GNP stands for gross national product, a measure of a country’s output and input. Another common measure is GDP, or gross domestic product. Since both count the total goods and services produced by a country, and thus form the basis for economic and governmental policy decisions, understanding the difference between them is essential.
While both signify the strength of the economy, their calculation differs. GDP is domestic-oriented, while GNP is national-oriented. An easy way of conceiving the difference is to know that, by definition at least, GNP equals GDP plus total gains from overseas investment less income earned by foreign nationals domestically. In other words, GDP measures production only within national borders by citizens of that country. GNP measures the total value of goods and services produced by all nationals of a country, even if they reside abroad.
In other words, GDP measures production only within national borders by citizens of that country. GNP measures the total value of goods and services produced by all nationals of a country, even if they reside abroad.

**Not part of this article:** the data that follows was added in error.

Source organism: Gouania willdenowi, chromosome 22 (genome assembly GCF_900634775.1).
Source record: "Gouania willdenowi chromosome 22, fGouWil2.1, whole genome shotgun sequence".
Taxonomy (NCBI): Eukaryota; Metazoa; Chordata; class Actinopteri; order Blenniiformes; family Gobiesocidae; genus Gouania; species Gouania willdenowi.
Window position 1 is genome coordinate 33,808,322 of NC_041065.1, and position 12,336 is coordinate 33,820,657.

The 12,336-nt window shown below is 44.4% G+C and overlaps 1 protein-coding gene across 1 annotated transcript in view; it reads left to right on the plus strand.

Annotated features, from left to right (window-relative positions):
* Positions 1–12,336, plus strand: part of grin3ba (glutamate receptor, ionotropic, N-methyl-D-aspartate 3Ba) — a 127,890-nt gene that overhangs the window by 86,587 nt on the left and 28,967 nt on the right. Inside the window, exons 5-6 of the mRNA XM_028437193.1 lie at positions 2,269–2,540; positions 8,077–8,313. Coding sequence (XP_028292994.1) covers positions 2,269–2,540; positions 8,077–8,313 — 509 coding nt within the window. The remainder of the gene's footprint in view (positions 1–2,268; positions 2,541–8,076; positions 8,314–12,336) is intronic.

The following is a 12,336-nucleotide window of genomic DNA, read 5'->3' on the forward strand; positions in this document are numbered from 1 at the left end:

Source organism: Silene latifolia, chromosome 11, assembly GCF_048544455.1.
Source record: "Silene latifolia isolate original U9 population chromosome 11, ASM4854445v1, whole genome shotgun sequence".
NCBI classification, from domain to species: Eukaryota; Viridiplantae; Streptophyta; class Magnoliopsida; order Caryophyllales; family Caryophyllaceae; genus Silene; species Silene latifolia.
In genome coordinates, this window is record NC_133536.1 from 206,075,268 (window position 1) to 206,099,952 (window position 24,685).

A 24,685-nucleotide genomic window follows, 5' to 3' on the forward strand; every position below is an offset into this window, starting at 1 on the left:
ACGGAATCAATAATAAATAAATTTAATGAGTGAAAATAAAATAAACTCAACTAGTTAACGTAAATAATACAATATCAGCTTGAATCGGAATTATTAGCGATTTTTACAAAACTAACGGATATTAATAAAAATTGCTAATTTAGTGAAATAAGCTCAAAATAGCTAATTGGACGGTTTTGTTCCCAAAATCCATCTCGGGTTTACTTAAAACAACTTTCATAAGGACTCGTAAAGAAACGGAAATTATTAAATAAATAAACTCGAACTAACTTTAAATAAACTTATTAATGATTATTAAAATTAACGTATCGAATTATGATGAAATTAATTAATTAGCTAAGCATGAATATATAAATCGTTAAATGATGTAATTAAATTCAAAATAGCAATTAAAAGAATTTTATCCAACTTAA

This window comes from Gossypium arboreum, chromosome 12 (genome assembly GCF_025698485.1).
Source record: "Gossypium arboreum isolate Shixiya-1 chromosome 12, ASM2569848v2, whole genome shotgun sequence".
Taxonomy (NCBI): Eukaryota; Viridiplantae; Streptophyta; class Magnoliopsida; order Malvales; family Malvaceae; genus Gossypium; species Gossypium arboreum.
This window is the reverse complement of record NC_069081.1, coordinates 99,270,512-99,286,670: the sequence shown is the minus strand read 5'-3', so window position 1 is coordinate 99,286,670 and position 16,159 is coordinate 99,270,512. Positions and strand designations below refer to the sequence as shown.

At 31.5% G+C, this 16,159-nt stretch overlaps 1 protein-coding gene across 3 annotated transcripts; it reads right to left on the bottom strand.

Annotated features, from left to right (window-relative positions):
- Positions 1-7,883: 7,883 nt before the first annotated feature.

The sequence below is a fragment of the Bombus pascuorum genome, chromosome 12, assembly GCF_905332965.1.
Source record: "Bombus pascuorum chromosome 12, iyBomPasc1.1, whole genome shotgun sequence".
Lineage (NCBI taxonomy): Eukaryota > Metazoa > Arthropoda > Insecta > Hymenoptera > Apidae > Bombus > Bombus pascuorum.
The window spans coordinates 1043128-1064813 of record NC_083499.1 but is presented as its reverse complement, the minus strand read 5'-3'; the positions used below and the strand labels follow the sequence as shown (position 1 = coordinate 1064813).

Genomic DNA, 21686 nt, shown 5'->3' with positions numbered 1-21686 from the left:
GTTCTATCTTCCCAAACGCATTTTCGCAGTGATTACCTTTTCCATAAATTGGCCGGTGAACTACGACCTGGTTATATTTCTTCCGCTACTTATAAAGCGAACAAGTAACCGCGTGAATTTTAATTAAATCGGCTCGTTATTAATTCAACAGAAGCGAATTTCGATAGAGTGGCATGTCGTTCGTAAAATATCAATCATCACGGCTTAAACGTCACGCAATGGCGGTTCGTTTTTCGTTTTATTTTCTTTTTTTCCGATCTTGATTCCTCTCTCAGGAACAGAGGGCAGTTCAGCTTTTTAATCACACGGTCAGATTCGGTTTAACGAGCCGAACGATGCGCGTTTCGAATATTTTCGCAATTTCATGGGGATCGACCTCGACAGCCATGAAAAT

By calculating gross national product figures on a per capita basis, a picture of the economic development of a country begins to appear, as well as a picture of the power of nationals to add value to resources.
To compare a country’s export business to its local economy, compare GNP to GDP. An assumption of both is that an increase in a country’s exports will increase GDP and GNP, but an increase in exports might increase GDP without increasing GNP (if, for example, the exporting company is not owned by a national of that country).
There are several approaches to calculating GNP. Most of them sum items such as consumption, investment, government expenditure, and the non-incidental net foreign factor income earned. Fortunately for our purposes here, these different approaches do not contradict one another.
While some economists argue that GDP alone is a sufficient measure of the economic health of a nation, an increasingly large majority point out that GDP alone cannot provide a complete picture of the productivity of a country, especially if a country is considered as a population of citizens grouped as a nationality.
Gross national product provides a more comprehensive picture of the health of an economy by factoring in the productive capabilities of all the nationals of a given country, despite their residence or place of business.